Precision medicine is the talk of today, with a cancer drugs fund for Wales in the news and our own 'Stopping The Clock' campaign launching, calling for fair and prompt access to precision medicine for people with cystic fibrosis.
But what is 'precision medicine' and why does it matter? Dr Janet Allen, Director of Strategic Innovation, digs deeper.
On 20 January 2015, President Obama made this announcement in his State of the Union address to the US nation:
“Tonight, I’m launching a new Precision Medicine Initiative to bring us closer to curing diseases like cancer and diabetes – and to give all of us access to the personalised information we need to keep ourselves and our families healthier.”
This was an exciting, bold statement that frames the future of treatments where individuals are treated as individuals. Recently Francis Collins, Director of the USA National Institute of Health, gave his vision of how this will be delivered, at the Faster Cures conference at the Milken Institute (pictured). He described the programme as “big, hairy and audacious – and so it should be.”
Dr Collins argued that the time is right to do this mainly as a result of technologies coming together that will be able to inform treatments; for example genomics, environmental effects, personal wearable sensor technology. In the past, new treatments were approved based on the law of averages. For instance, how does this treatment lower the average person’s cholesterol compared to no treatment?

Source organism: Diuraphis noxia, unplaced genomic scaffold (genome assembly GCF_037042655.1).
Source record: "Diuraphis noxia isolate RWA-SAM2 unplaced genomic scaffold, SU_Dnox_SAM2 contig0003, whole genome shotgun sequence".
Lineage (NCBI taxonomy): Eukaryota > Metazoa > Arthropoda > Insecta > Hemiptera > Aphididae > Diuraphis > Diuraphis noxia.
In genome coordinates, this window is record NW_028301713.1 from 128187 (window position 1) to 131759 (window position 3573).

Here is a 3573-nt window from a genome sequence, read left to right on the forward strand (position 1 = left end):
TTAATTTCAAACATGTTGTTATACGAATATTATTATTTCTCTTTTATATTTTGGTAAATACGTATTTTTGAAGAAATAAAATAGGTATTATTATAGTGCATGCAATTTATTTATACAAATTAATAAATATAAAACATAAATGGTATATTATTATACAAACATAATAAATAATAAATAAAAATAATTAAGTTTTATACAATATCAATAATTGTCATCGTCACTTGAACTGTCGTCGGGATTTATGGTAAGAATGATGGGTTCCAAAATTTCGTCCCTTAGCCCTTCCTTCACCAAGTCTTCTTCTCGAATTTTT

We need to move away from this to a state where the right drug is given to the right patient at the right time to achieve the right effect.
This is the aim of precision medicine; we need to convert our thinking on how to keep people healthy and not see healthcare as only having a role in treating ill-health. A key component in the development of precision medicine is to engage with people as equal partners and not as subjects for study. This thinking will transform the way we do scientific research and is already creating the concept of ‘citizen scientists’. All of this will not happen overnight but the very mention of precision medicine in the State of the Union address creates momentum and it is clear that the National Institutes of Health are up for the challenge and ready.
If you think that precision medicine is only for the ‘big’ conditions such as heart disease and cancer, see the extended quote from the State of the Union address: “21st century businesses will rely on American science, technology, research and development. I want the country that eliminated polio and mapped the human genome to lead a new era of medicine – one that delivers the right treatment at the right time. In some patients with cystic fibrosis, this approach has reversed a disease once thought unstoppable.”
These are truly interesting and exciting times and we need to ensure that cystic fibrosis remains in the vanguard of developing precision medicine to benefit each and every individual with the condition. This is audacious but that shouldn’t stop us. As another speaker said:
· Don’t let perfection be the enemy of good.
· Don’t be afraid of getting started.
· Don’t be afraid to learn.
Find out more about our 'Stopping The Clock' campaign at www.cysticfibrosis.org.uk/stopping.